My son has been visiting my Dad in Virginia for a few weeks this summer. He attended a basketball camp the first week he was there. His report: "It was fun!" He learned a bit about basketball, had a good time with his cousins who were also attending the camp, and yes, he'd like to do it again next year.
This past week, he attended the accurately-named "Adventure Camp." At this camp, the kids went caving, mud-pit jumping, hiking, swimming, zip-lining, and more. My son’s report: "It was so awesome!!! It was so fun!!! I loved it!!! I want to do it again next week!!!"
I pressed for details. What made it so great?
Disclaimer: I may have some of the details not-quite-right. I got part of the story from my son, and part from my Dad, and my son was so excited and talking so fast that it was hard to understand half of what he said, but this is what I got out of what they both told me:
For starters, he learned that he is, as he put it, "slightly claustrophobic," meaning that when they went caving, he "freaked out" because the walls seemed like they were closing in, and he had to go back outside. But the camp counselors were awesome (and patient) and knew some shortcuts, so after a short while, he agreed to go back in, and they took a couple of the shortcuts and caught up to the rest of the group. He was so proud and happy that he overcame his fear and finished the caving expedition.
They also got to a place where there was a ledge and they had to jump down about three feet, but they made it, and it was "awesome!" (My son is 10. He is only about four feet tall, and he is generally scared of heights, so this was a huge big deal to him!)
And then ("the best part!"), coming out the other side, the kids unintentionally re-created a scene from Winnie the Pooh.
As in, a rather large child got literally stuck in the cave entrance (exit?).
Some kids were still inside the cave, behind him. Others had already emerged from the cave. So the kids outside pulled and the kids inside pushed and they pulled and pushed and pushed and pulled and ... nothing. Someone eventually called 911. The emergency crews came, and it took them 2 hours to remove the kid from the cave entrance. When he was successfully removed from the cave entrance, there was applause and cheering all ‘round.
This was, according to my son, "awesome!"
At first I was a little taken aback, but my son reassured me that the kid was laughing, not crying, and no one was teasing him or making fun of him. They all just thought it was a great adventure, and a great story to tell.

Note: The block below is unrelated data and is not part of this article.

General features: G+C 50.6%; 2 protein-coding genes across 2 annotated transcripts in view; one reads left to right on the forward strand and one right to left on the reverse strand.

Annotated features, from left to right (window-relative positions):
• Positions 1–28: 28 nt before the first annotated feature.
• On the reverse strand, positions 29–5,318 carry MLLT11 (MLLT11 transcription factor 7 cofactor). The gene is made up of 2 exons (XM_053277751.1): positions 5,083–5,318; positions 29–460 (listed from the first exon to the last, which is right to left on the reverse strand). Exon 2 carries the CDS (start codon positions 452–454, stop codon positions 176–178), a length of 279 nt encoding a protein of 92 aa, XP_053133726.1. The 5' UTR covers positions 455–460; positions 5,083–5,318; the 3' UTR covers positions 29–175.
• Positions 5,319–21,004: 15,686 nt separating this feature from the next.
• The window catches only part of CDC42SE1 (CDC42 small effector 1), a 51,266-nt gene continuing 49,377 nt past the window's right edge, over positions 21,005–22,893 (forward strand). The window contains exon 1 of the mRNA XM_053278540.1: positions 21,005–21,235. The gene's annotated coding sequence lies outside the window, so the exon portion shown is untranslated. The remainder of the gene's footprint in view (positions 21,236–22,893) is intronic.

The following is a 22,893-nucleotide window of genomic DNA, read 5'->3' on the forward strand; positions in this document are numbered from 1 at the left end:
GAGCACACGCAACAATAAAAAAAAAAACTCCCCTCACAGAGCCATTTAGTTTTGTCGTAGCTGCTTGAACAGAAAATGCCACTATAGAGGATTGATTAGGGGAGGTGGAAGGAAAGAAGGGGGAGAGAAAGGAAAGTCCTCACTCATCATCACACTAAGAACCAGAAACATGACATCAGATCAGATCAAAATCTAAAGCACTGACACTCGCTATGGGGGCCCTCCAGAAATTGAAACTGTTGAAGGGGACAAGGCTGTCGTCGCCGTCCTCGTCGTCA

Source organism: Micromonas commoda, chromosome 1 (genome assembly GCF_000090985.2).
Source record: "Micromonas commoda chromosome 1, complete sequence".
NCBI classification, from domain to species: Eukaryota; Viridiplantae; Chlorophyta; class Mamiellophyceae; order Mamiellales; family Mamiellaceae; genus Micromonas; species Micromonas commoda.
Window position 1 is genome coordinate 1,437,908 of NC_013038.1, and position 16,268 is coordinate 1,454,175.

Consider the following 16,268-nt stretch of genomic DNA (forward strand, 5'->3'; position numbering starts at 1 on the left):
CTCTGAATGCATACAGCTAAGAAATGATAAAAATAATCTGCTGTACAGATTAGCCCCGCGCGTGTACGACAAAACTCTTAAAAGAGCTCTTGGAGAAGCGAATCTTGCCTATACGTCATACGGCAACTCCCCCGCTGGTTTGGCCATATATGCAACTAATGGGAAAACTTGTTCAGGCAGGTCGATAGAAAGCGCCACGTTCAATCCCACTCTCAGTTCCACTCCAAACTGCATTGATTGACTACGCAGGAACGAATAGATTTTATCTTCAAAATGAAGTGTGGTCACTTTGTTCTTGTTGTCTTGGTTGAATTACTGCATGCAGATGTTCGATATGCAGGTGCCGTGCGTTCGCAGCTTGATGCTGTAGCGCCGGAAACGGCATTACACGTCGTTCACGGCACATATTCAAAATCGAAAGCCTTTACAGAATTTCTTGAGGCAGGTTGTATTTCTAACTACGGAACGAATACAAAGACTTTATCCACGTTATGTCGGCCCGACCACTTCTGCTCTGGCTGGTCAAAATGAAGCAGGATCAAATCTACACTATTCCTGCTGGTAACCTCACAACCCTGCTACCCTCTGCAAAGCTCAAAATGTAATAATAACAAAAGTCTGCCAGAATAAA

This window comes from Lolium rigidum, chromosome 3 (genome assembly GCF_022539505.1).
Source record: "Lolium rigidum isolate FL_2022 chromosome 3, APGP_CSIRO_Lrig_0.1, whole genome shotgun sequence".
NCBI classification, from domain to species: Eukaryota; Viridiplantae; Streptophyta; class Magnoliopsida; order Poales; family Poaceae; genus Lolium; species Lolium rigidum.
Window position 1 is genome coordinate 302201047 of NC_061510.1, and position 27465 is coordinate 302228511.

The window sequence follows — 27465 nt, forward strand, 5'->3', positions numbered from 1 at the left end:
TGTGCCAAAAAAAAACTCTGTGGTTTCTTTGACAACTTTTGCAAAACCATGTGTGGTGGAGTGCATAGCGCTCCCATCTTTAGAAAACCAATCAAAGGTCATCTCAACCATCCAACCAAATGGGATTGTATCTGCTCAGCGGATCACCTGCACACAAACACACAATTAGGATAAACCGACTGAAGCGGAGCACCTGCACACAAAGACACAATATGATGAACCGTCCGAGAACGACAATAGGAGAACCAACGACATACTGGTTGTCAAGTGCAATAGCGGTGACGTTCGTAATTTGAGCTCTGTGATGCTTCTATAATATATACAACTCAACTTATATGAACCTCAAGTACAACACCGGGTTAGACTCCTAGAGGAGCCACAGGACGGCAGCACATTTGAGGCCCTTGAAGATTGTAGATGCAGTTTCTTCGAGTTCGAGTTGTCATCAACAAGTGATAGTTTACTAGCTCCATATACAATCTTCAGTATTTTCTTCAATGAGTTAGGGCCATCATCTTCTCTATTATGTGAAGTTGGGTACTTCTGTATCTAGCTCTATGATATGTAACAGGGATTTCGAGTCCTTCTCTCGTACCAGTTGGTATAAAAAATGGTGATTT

On a different day, they did some sort of zip-lining.
A child got stuck at one of the poles when the pulley jammed. He was dangling from the wire many feet above the ground while one of the camp counselors poked at the pulley with a stick. No luck. So another camp counselor had to climb the pole and work him loose. Again, the kid was stuck for about an hour, dangling from a wire, while they got it figured out.
My son’s report: "Awesome!!"
Again, the kid was laughing about it, and no one was traumatized, apparently...
Then on another day, they were swinging on a rope over a giant deep mud pit and doing cannonballs into the mud. My son apparently had a hard time getting out. It was thick and hard to move and.... well, the other kids had to all grab him and pull.
My son’s report: "Awesome!!"
As a parent in our "safety first" society, I feel like I should be cringing and swearing I’ll never send him to that camp again and/or trying to get it shut down. Too dangerous or something. But I don’t feel that way at all.
Instead, as a parent of a kid who is generally somewhat bookish a little timid, but came away from these scary events laughing and saying "Awesome!!" I feel like I ought to be writing the camp directors a big thank you letter.
Because in the end, no one was seriously injured, everyone came out of things ok, and what the kids learned (whether they realize it or not) was that there IS risk in great adventures. (As my husband would say, it’s that "air of danger" that makes it fun!) And if you’re going to have a great adventure, you need to be willing to accept the risk that something might go wrong. But also, when things do go wrong, you don’t panic, you stick together, you figure out a way to solve the problem, and you laugh about it afterwards because crying about it is just no fun at all.
So, he had fun, he overcame some fears, and he learned a bit about handling "sticky" situations. Sounds like an "awesome" week to me!